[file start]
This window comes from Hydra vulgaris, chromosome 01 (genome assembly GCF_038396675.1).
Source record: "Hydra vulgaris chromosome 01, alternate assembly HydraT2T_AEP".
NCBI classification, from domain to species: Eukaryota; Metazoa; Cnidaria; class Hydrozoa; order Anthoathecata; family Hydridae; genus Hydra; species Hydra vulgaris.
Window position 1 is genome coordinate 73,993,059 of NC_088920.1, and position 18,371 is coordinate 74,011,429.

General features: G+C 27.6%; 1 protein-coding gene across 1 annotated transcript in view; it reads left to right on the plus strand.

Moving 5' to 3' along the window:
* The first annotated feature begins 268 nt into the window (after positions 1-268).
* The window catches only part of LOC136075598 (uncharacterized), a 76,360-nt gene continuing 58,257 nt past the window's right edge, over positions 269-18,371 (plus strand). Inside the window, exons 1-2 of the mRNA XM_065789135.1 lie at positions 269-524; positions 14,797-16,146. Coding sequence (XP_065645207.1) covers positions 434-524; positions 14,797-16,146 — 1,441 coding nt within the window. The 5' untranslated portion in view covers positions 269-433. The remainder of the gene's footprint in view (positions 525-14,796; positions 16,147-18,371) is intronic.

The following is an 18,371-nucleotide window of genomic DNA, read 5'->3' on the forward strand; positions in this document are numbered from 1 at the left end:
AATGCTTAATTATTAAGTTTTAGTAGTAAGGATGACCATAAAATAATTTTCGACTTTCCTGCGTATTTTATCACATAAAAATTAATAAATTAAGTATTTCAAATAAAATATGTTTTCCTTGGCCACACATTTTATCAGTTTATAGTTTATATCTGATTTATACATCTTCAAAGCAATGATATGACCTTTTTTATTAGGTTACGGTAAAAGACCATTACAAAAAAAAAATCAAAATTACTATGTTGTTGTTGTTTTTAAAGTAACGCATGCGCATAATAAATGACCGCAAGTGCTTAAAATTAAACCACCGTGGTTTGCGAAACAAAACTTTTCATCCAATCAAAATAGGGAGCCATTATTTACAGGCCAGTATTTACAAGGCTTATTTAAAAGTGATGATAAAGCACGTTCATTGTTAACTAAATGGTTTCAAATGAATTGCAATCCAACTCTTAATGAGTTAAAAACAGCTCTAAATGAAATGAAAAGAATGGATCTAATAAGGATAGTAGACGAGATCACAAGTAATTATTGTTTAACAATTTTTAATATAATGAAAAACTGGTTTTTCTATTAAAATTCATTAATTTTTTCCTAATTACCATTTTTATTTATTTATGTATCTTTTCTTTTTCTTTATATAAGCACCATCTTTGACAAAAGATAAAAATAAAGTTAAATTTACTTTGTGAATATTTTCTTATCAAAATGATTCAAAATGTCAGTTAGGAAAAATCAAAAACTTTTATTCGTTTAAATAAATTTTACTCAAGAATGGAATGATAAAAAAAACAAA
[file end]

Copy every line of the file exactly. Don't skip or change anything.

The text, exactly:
This window comes from Hydra vulgaris, chromosome 01 (genome assembly GCF_038396675.1).
Source record: "Hydra vulgaris chromosome 01, alternate assembly HydraT2T_AEP".
NCBI classification, from domain to species: Eukaryota; Metazoa; Cnidaria; class Hydrozoa; order Anthoathecata; family Hydridae; genus Hydra; species Hydra vulgaris.
Window position 1 is genome coordinate 73,993,059 of NC_088920.1, and position 18,371 is coordinate 74,011,429.

General features: G+C 27.6%; 1 protein-coding gene across 1 annotated transcript in view; it reads left to right on the plus strand.

Moving 5' to 3' along the window:
* The first annotated feature begins 268 nt into the window (after positions 1-268).
* The window catches only part of LOC136075598 (uncharacterized), a 76,360-nt gene continuing 58,257 nt past the window's right edge, over positions 269-18,371 (plus strand). Inside the window, exons 1-2 of the mRNA XM_065789135.1 lie at positions 269-524; positions 14,797-16,146. Coding sequence (XP_065645207.1) covers positions 434-524; positions 14,797-16,146 — 1,441 coding nt within the window. The 5' untranslated portion in view covers positions 269-433. The remainder of the gene's footprint in view (positions 525-14,796; positions 16,147-18,371) is intronic.

The following is an 18,371-nucleotide window of genomic DNA, read 5'->3' on the forward strand; positions in this document are numbered from 1 at the left end:
AATGCTTAATTATTAAGTTTTAGTAGTAAGGATGACCATAAAATAATTTTCGACTTTCCTGCGTATTTTATCACATAAAAATTAATAAATTAAGTATTTCAAATAAAATATGTTTTCCTTGGCCACACATTTTATCAGTTTATAGTTTATATCTGATTTATACATCTTCAAAGCAATGATATGACCTTTTTTATTAGGTTACGGTAAAAGACCATTACAAAAAAAAAATCAAAATTACTATGTTGTTGTTGTTTTTAAAGTAACGCATGCGCATAATAAATGACCGCAAGTGCTTAAAATTAAACCACCGTGGTTTGCGAAACAAAACTTTTCATCCAATCAAAATAGGGAGCCATTATTTACAGGCCAGTATTTACAAGGCTTATTTAAAAGTGATGATAAAGCACGTTCATTGTTAACTAAATGGTTTCAAATGAATTGCAATCCAACTCTTAATGAGTTAAAAACAGCTCTAAATGAAATGAAAAGAATGGATCTAATAAGGATAGTAGACGAGATCACAAGTAATTATTGTTTAACAATTTTTAATATAATGAAAAACTGGTTTTTCTATTAAAATTCATTAATTTTTTCCTAATTACCATTTTTATTTATTTATGTATCTTTTCTTTTTCTTTATATAAGCACCATCTTTGACAAAAGATAAAAATAAAGTTAAATTTACTTTGTGAATATTTTCTTATCAAAATGATTCAAAATGTCAGTTAGGAAAAATCAAAAACTTTTATTCGTTTAAATAAATTTTACTCAAGAATGGAATGATAAAAAAAACAAA